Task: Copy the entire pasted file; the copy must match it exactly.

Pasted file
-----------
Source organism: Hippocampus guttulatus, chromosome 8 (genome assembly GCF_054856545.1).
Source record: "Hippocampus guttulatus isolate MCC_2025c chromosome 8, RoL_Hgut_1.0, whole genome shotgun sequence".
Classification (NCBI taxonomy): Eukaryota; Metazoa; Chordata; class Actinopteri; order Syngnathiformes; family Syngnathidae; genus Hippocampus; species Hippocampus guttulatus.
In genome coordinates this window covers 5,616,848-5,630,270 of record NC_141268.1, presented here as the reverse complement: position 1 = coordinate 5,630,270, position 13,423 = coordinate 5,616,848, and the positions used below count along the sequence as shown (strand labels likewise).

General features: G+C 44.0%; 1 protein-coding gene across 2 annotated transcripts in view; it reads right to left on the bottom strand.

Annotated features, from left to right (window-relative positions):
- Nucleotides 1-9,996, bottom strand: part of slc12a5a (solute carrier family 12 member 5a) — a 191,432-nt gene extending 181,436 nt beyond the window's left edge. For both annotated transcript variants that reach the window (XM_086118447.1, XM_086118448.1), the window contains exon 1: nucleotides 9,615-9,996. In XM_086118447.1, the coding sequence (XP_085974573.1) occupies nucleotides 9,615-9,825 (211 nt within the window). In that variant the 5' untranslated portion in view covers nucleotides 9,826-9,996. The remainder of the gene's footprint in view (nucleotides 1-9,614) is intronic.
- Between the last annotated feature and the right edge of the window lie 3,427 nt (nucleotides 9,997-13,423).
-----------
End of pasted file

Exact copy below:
Source organism: Hippocampus guttulatus, chromosome 8 (genome assembly GCF_054856545.1).
Source record: "Hippocampus guttulatus isolate MCC_2025c chromosome 8, RoL_Hgut_1.0, whole genome shotgun sequence".
Classification (NCBI taxonomy): Eukaryota; Metazoa; Chordata; class Actinopteri; order Syngnathiformes; family Syngnathidae; genus Hippocampus; species Hippocampus guttulatus.
In genome coordinates this window covers 5,616,848-5,630,270 of record NC_141268.1, presented here as the reverse complement: position 1 = coordinate 5,630,270, position 13,423 = coordinate 5,616,848, and the positions used below count along the sequence as shown (strand labels likewise).

General features: G+C 44.0%; 1 protein-coding gene across 2 annotated transcripts in view; it reads right to left on the bottom strand.

Annotated features, from left to right (window-relative positions):
- Nucleotides 1-9,996, bottom strand: part of slc12a5a (solute carrier family 12 member 5a) — a 191,432-nt gene extending 181,436 nt beyond the window's left edge. For both annotated transcript variants that reach the window (XM_086118447.1, XM_086118448.1), the window contains exon 1: nucleotides 9,615-9,996. In XM_086118447.1, the coding sequence (XP_085974573.1) occupies nucleotides 9,615-9,825 (211 nt within the window). In that variant the 5' untranslated portion in view covers nucleotides 9,826-9,996. The remainder of the gene's footprint in view (nucleotides 1-9,614) is intronic.
- Between the last annotated feature and the right edge of the window lie 3,427 nt (nucleotides 9,997-13,423).